If I can threadjack for a bit–it seems like a fair amount of the angst expressed in Emily’s blog post comes from the state of the website. The website doesn’t communicate the status of extensions at all, which can make it easy for people to glom onto the outdated versions; there’s that issue with the Sierra-compatible Mas OS X Inform being available only at the App Store; and… OK, I don’t really have a third thing (the bit about the Skein and Transcript panels is something that might be solvable if anyone wants to write up documentation for them, but doesn’t have much to do with the website).
So maybe one thing that the Community could do to improve accessibility would be to start maintaining the website? This seems like it might actually take some burden off the I7 team, whereas going Open Source might be more like a commitment to start herding cats. Maybe the Interactive Fiction Technology Foundation could take it on, if the Inform folks were willing?
For what it’s worth, I am currently the volunteer who emails Emily about critical stuff. This currently means when the website is down or something like that–ordinary bugs and suggestions go in Mantis/uservoice and are dealt with through the normal channels, with all that entails.
Graham’s answer about this has been consistent: he’ll do an open-source release of I7 when he’s rewritten, cleaned up, and documented the code to his satisfaction. He hasn’t indicated that he intends to step away at that point, or ever.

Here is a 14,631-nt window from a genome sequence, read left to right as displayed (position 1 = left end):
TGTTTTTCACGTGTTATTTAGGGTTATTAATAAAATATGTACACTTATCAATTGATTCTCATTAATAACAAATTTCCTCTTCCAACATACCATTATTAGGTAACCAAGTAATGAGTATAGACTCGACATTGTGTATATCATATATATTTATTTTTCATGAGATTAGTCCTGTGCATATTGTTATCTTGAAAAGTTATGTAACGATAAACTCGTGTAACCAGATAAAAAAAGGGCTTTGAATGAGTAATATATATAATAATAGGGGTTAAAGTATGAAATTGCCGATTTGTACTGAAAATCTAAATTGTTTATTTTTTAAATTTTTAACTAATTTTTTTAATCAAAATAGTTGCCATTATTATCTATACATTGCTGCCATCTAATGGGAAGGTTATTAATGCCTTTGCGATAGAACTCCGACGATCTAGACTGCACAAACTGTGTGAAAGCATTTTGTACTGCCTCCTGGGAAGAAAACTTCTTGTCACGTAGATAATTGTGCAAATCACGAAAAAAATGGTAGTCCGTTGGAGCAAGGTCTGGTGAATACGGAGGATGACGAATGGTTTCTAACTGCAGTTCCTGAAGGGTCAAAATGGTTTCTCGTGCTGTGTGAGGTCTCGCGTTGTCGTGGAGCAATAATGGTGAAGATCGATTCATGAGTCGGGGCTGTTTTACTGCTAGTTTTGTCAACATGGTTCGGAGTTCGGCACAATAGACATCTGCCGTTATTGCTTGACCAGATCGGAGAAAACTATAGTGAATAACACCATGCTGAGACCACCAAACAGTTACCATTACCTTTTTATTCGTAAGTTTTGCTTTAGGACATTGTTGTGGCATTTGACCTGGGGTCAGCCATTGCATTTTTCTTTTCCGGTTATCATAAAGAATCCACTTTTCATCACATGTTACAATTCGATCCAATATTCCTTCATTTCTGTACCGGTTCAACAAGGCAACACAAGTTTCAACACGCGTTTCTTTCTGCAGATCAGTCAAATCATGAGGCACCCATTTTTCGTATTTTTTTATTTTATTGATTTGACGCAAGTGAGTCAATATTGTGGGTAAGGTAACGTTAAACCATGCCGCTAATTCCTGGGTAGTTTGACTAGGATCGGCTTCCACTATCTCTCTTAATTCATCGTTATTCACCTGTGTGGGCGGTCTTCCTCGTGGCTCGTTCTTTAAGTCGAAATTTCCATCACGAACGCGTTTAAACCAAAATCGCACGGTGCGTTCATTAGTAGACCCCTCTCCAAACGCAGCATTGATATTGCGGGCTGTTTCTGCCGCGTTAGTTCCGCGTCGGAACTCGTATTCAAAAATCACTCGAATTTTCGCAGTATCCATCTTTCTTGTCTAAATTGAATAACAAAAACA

I think these might be the crucial points. Honestly, without Graham chiming in, I don’t think anything we’re talking about here – or on Uservoice – is going to matter all that much since it seems like the concern is with the “normal channels” in the first place.
What I read from Emily’s post was quite literally the classic frustration at a perceived lack of engagement and transparency. I see this all the time in my professional career. When there is a perceived lack of engagement, some people worry the project is “dead” or in “maintenance mode” and will be “abandoned”, regardless of whether there is a healthy user base. They perceive the so-called “Detroit Effect” – the gradual attrition of overall value due to the parts slowly becoming out of sync or simply not working.
Reinforcing that point, what I read there was a litany of issues, many of which are talking more about aspects of Inform 7 rather than Inform 7 itself. While I personally would still like it to be open source at some point, I don’t know if that would mitigate the issues being referenced in Emily’s post. Even the Skein thing mentioned: isn’t that more of an IDE function?